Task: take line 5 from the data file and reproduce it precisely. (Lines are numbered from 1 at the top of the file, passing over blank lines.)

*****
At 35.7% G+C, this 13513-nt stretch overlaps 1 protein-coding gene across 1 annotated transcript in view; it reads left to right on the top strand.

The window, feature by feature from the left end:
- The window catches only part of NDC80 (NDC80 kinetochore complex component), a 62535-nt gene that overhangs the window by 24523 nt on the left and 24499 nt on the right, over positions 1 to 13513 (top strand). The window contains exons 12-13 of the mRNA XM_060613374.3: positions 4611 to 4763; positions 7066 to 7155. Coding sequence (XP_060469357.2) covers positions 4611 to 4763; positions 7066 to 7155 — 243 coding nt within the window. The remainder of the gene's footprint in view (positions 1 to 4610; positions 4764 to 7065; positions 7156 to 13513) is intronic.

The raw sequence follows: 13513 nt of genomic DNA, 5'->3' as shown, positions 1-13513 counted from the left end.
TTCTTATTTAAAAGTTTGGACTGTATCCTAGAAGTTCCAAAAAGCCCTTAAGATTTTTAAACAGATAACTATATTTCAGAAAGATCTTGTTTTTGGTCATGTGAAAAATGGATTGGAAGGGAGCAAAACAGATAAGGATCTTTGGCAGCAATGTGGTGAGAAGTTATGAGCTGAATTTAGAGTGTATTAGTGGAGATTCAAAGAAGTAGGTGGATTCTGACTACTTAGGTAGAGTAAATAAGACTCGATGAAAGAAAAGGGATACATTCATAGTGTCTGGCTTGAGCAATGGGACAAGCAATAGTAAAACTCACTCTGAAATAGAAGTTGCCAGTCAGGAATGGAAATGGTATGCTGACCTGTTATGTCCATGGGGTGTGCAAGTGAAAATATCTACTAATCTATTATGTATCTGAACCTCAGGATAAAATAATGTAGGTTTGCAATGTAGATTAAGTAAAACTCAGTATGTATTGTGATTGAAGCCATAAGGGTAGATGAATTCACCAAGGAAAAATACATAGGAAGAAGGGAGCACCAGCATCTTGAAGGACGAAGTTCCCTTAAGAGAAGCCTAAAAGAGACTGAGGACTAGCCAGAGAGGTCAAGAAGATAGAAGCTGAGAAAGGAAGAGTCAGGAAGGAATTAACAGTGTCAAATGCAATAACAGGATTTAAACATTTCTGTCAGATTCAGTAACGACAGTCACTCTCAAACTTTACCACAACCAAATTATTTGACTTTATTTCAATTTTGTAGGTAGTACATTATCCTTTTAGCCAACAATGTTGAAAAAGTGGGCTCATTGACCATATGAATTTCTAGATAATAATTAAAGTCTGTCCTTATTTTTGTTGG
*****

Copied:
TTCTTATTTAAAAGTTTGGACTGTATCCTAGAAGTTCCAAAAAGCCCTTAAGATTTTTAAACAGATAACTATATTTCAGAAAGATCTTGTTTTTGGTCATGTGAAAAATGGATTGGAAGGGAGCAAAACAGATAAGGATCTTTGGCAGCAATGTGGTGAGAAGTTATGAGCTGAATTTAGAGTGTATTAGTGGAGATTCAAAGAAGTAGGTGGATTCTGACTACTTAGGTAGAGTAAATAAGACTCGATGAAAGAAAAGGGATACATTCATAGTGTCTGGCTTGAGCAATGGGACAAGCAATAGTAAAACTCACTCTGAAATAGAAGTTGCCAGTCAGGAATGGAAATGGTATGCTGACCTGTTATGTCCATGGGGTGTGCAAGTGAAAATATCTACTAATCTATTATGTATCTGAACCTCAGGATAAAATAATGTAGGTTTGCAATGTAGATTAAGTAAAACTCAGTATGTATTGTGATTGAAGCCATAAGGGTAGATGAATTCACCAAGGAAAAATACATAGGAAGAAGGGAGCACCAGCATCTTGAAGGACGAAGTTCCCTTAAGAGAAGCCTAAAAGAGACTGAGGACTAGCCAGAGAGGTCAAGAAGATAGAAGCTGAGAAAGGAAGAGTCAGGAAGGAATTAACAGTGTCAAATGCAATAACAGGATTTAAACATTTCTGTCAGATTCAGTAACGACAGTCACTCTCAAACTTTACCACAACCAAATTATTTGACTTTATTTCAATTTTGTAGGTAGTACATTATCCTTTTAGCCAACAATGTTGAAAAAGTGGGCTCATTGACCATATGAATTTCTAGATAATAATTAAAGTCTGTCCTTATTTTTGTTGG